Markus Brunetti's Monumental Church Façades

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He got the idea for it while travelling through the continent with his partner, Betty Schöner, in their so-called “expedition truck”. A vehicle they’d converted themselves, the truck allowed them to live and work on the move, travelling from country to country on what the Bavarian calls their “Grand Tour”; it also allowed them to take time out from their busy working lives as commercial photographers, and to let projects unfold at their own rate.

Born into a family of builders and architects, Brunetti soon found himself drawn to the sacred places they were passing on the way.
“During the first year of our journey, I developed a precise visual idea of how to approach the series – a very clear, minimal, reduced representation of the façades, an idealised picture so to speak,” says the 50-year-old. “I studied the original drawings and plans of the façades I was interested in. The technical realisation developed over time and is something I refine and improve on with each new work.”

All of the churches and cathedrals in the series were taken in central, western and southern Europe, explains Brunetti; he and Schöner researched their trip but had no set travel agenda, and often adapted their route as they went along. “Very often locals suggested where to go and sometimes we discovered regional styles unknown to us,” says Brunetti, citing the azulejos design of the Paróquia de Santa Marinha in Cortegaça, Portugal as an example. “Europe is a fascinating continent because of the diversity of cultures in such a small space.”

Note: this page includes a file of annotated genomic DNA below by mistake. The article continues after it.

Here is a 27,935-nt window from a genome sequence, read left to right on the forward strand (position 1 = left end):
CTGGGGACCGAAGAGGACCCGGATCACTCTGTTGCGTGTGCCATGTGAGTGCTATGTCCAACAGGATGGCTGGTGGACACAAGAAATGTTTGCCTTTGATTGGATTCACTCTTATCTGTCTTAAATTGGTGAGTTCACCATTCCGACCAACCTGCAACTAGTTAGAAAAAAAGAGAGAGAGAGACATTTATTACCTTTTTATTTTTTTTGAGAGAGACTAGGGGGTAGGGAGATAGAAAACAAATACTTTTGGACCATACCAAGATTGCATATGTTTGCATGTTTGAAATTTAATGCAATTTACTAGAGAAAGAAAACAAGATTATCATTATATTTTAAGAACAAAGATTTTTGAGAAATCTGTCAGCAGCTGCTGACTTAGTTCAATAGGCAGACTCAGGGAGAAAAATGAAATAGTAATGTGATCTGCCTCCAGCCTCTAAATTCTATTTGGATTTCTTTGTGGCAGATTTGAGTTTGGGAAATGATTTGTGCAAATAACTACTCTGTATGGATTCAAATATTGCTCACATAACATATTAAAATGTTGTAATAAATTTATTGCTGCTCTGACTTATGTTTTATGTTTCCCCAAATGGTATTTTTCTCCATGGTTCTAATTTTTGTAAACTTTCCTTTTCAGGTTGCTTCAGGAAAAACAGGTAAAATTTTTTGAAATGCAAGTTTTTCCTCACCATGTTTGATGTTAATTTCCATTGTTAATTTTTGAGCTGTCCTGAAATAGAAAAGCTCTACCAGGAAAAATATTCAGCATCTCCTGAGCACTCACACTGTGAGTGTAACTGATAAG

For Brunetti, the series is not just an inventory of famous churches but a very personal project. He and Schöner visited some churches several times over many years to get the right shot, and they inevitably faced numerous setbacks along the way. “Sometimes the sheer dimensions of the buildings caused problems, but weather, traffic, light, ongoing construction, parked cars, busses and all kinds of tourism [also posed problems],” says Brunetti. The couple visited Cologne Cathedral five times in seven years, for example, due to ongoing construction and restoration work on the building’s façade – but even so, he says it’s been a labour of love.

“Sacred buildings represent the culture of the time in which they were built, which is what fascinates me about the façades of European churches,” he says. “The most ambitious were designed by architects who would never live to see the finished building as they took hundreds of years to build. The ornaments, sculptures, and stones were made by the best craftsmen of the day with the aim of creating something for future generations to look up to.”

Brunetti showed 33 works at Les Rencontres d’Arles festival in 2015 in his first international solo show, (notwithstanding a smaller exhibition before this in Cologne). The Arles exhibition, curated by Markus Hartmann, featured enormous prints, the majority measuring 180cm high by 150cm wide, which allowed visitors to both stand back and soak up the sheer size, or move closer in and pore over the meticulously rendered details. “My works should enable the viewer to look at them, detached from time and space, [and] to study them carefully without distraction,” says Brunetti. “Next we want to travel to east and northern Europe. The longer we travel and develop the series, the more ambitious the images will become.”
See more of Markus’ work here.